4Q2017 | Ages 50+
Fifty Years Old and Counting
“Retirement”, that’s a funny word these days, isn’t it? I am a 56-year-old financial adviser working with this 50-something age group with their biggest question in mind: “When can I retire and what does my income look like with the savings I have?”
The fact of the matter is that “retirement” looks so different than it did years ago. My grandparents retired around the age of 62 and had full social security and a pension from various employers. My parents also retired “early”, with a bit of a cut to their social security and a pension from the state (mom) and a pension from a printer’s union (dad). At 83-years-old, dad had suffered through one reduction after another. Year-to-date he has lost over $1,200 per month between the government’s increases to Medicare, as well as watching his pension benefits whittle away due to the pressure on unions over the past many years. But as usual, they say we will adjust… They do have some savings and have been frugal about how they withdrawal their money. Also, they both work. Mom at the senior center in the kitchen when she feels like it; imagine working in the senior center at age 83… one of the best employees I might add. And dad, a freelance photographer and writer, also when he feels like it which is most of the time… It is his passion!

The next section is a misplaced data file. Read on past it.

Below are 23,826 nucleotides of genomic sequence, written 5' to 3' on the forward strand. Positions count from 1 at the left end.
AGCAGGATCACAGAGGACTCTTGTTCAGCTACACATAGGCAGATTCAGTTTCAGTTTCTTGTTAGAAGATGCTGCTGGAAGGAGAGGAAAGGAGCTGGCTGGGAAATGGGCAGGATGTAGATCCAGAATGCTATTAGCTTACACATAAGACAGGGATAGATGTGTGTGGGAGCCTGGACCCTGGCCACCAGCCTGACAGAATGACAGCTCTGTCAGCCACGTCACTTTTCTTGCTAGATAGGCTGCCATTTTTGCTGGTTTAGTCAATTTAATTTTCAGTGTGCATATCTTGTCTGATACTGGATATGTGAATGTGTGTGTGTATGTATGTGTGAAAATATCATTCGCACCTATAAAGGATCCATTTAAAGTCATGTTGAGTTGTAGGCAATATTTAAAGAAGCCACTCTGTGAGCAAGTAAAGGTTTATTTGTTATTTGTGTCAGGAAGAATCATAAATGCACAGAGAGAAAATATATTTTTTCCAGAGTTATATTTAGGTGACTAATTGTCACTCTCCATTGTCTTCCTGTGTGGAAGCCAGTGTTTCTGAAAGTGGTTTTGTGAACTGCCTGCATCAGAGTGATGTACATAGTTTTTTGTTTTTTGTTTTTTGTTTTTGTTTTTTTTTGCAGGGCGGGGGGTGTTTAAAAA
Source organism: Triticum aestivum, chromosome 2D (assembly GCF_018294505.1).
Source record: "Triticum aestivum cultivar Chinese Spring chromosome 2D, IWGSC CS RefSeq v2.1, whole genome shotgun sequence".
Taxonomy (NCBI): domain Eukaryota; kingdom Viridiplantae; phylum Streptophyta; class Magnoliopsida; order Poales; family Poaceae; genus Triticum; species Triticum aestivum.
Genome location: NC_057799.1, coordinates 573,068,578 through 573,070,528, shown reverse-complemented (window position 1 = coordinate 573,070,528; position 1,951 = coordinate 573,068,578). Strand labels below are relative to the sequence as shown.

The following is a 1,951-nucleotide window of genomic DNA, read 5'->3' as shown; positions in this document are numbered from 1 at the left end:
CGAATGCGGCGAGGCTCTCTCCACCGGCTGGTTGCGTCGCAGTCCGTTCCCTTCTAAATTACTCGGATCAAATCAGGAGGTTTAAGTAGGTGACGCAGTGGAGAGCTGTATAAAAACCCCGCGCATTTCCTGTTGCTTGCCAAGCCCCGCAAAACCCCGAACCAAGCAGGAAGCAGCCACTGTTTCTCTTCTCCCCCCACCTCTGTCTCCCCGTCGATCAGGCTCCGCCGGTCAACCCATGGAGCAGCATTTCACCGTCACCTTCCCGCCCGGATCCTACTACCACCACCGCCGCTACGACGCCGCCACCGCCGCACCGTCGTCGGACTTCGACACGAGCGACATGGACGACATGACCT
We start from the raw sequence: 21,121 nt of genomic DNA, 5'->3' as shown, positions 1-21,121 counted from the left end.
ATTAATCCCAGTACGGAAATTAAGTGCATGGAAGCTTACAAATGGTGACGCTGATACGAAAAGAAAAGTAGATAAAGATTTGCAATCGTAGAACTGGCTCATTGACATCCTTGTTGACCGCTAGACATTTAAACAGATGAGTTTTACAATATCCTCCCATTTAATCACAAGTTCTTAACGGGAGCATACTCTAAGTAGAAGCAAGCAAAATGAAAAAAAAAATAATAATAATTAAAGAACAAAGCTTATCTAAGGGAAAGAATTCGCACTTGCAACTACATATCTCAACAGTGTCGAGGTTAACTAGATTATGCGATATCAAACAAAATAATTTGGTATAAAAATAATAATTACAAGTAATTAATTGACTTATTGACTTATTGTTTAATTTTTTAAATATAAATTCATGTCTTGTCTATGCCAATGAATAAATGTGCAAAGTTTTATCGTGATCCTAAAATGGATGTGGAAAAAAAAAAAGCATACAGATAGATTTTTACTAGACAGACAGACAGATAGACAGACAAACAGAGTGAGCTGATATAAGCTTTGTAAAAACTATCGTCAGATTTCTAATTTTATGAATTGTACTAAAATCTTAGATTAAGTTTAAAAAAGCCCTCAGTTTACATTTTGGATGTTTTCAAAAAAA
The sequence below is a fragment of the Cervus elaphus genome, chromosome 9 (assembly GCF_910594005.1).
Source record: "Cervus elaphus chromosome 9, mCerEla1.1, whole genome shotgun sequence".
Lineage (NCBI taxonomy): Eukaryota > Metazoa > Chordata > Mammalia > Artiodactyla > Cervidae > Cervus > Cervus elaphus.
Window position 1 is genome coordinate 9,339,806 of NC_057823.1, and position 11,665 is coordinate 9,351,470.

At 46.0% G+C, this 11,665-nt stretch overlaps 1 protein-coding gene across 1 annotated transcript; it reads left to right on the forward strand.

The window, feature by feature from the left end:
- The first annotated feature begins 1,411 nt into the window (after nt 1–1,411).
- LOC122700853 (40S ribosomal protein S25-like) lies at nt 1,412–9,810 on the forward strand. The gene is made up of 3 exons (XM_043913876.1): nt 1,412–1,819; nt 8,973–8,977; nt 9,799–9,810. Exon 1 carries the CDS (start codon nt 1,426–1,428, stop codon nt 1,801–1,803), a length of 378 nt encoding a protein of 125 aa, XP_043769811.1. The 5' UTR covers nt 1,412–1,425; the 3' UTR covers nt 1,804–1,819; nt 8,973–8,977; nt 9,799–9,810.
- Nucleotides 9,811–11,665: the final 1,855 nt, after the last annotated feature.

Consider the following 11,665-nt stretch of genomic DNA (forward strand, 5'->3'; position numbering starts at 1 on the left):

Why do I tell you this story? It’s because it is important in this day age to know the options you may have in retirement. There are really only three options. The first, retire on a lump sum of money pulling about 4% off annually to replace the income you are now living on for the rest of your life. Second, reduce your life style spending according to the lump sum or other income resources you have. This is done when enough has not been saved. We generally do not see this happen; someone willing to reduce their lifestyle. Or third, continue working longer until you can retire, or work part time to fill the gap that is missing from your income. Which would you choose?
Let’s go into some detail on the first solution: retire on a lump sum. For every $1,000,000 you save, you can faithfully pull off 4% or $40,000 without the lump sum disappearing on you. This is all pre-tax money, or before tax money. This is only an approximation of course. We are hoping that your money is earning anywhere from 5 – 7% to still have a chance to grow. See what the Social Security Administration has to say about life expectancy. By the way, I generally calculate a life expectancy of about age 90.